When we could eventually check in, we got Peter a wheelchair, but were told we'd have to wait for over an hour for a member of staff to take him through immigration. I took him around in the chair for a while. After an hour, I took him back to check-in. There was still no available member of staff to take him through. We had to wait another half an hour. I was starting to panic. The queues for check-in had disappeared. Everyone was well on their way to the gate and we still hadn't even made it to immigration.

Eventually someone came to take us through. It was nearly departure time by then and we still had to get through immigration and security. I was starting to get angry. We had been there forever and it now looked like we were going to miss the plane.

In the end we reached the plane as it was boarding. It was a little too close for comfort for me. I should probably just have said I would take Peter through by myself, though I'm not sure if that would have been allowed. I did it in Brussels once and it seemed to be acceptable.

We were in a two seat configuration on the plane way. I watched 'Golda' about the life of Golda Meir. Considering how things are in that part of the world nowadays, it was all very depressing. We had sweet and sour chicken for our meal. It was quite good.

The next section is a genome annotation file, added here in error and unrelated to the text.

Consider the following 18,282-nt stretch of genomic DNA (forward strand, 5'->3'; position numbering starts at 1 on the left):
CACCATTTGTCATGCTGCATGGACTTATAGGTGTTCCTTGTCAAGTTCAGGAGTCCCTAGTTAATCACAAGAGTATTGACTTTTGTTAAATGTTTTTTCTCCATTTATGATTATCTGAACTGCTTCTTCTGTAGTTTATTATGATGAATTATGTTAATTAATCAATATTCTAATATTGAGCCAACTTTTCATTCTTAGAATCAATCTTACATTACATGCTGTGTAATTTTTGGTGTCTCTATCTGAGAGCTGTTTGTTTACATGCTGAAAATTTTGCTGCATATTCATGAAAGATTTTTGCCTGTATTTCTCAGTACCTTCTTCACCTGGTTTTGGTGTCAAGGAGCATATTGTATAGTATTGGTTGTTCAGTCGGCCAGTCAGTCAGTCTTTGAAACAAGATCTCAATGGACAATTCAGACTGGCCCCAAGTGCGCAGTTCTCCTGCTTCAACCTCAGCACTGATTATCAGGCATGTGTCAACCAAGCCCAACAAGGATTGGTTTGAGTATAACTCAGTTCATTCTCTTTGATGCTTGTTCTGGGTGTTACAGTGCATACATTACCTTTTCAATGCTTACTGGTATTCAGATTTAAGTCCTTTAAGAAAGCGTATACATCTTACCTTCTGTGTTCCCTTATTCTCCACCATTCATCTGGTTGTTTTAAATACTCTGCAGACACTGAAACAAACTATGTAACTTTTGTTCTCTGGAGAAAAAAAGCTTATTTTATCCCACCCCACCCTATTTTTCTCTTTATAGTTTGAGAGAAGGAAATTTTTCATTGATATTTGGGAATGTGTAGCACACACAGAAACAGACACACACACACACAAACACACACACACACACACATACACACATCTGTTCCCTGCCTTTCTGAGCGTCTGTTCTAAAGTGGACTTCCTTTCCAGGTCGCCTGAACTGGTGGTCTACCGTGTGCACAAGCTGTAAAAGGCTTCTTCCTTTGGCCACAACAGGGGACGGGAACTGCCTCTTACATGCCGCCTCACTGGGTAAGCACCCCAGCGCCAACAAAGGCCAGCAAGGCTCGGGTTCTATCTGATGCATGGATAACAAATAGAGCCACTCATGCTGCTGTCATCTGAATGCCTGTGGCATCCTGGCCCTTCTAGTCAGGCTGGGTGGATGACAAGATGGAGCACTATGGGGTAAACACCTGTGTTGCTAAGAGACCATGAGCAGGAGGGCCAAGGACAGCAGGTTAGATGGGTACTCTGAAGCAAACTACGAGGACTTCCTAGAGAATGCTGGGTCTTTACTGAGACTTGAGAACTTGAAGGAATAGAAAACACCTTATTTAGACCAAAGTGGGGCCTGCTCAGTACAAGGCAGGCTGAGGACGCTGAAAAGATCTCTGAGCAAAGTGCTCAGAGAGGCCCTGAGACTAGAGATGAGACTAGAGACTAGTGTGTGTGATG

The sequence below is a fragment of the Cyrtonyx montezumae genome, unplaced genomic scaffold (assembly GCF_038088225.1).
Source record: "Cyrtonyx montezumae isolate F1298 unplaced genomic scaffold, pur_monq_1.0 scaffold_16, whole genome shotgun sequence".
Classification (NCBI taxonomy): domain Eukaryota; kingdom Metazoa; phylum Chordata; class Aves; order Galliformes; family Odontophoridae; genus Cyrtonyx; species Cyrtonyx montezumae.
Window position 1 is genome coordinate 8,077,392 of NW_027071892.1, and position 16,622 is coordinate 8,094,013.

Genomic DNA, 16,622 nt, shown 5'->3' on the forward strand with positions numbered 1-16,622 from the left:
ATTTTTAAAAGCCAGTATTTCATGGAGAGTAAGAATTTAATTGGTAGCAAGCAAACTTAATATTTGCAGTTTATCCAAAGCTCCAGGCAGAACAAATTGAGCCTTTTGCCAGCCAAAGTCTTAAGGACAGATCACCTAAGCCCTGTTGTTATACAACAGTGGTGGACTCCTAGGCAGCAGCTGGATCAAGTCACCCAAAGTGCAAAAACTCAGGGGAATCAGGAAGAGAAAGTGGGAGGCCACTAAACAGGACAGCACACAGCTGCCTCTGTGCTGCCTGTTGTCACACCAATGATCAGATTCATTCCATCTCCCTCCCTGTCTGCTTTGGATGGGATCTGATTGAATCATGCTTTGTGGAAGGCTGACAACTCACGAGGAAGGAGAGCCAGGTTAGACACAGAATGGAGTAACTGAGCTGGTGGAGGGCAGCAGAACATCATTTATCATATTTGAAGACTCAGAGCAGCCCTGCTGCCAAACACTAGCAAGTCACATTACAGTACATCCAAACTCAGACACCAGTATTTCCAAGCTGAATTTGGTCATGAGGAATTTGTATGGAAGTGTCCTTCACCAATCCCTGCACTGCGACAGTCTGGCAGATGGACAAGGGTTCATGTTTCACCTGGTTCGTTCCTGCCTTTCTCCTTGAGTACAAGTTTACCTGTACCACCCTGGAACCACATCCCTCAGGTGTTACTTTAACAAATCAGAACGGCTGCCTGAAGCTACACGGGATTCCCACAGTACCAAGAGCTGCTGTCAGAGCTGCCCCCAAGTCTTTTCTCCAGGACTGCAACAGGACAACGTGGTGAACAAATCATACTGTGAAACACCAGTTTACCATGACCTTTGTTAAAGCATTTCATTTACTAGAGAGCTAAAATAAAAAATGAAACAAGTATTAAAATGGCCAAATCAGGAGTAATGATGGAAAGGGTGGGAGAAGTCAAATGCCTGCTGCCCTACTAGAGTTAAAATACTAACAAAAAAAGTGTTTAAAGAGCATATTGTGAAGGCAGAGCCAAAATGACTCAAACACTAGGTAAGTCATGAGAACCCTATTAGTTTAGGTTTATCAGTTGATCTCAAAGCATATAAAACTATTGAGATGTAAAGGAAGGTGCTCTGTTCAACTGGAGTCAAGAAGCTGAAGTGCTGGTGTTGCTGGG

At the Hong Kong side we got a wheelchair and the lady, another Irene, took us all the way to the DB bus which was great. We made the second last one. If we had missed it we'd have had to wait for another hour and if we had missed that around six hours!!!

We were both really tired. It was nearly midnight when we got back. It had been a lovely holiday, but we were ready for bed.

Posted by irenevt 03:44 Archived in Malaysia Comments (6)

From Here To Infinity.

Days six and seven.

sunny

View over Kuala Lumpur from the Ibis Swimming Pool.

View over Kuala Lumpur from the Ibis Swimming Pool.

We had been in The Renaissance for four nights. Our room was lovely and the dinners and breakfasts in the lounge were excellent. We were even getting used to the pool, but it was time to move on. We were going to The Ibis City Centre for our last two nights in Kuala Lumpur. The Ibis has an infinity pool and you can swim thirty-one floors up on the edge of a hill with a view of the twin towers. (More on that later.)

We had to check out of The Renaissance at 12 and check-in at The Ibis was at 3pm, so we tried using our gold card trick again. We contacted The Ibis and requested an early check-in. We got a totally unhelpful reply saying 'Early check-ins are subject to availability.' I think we kind of knew that without contacting them.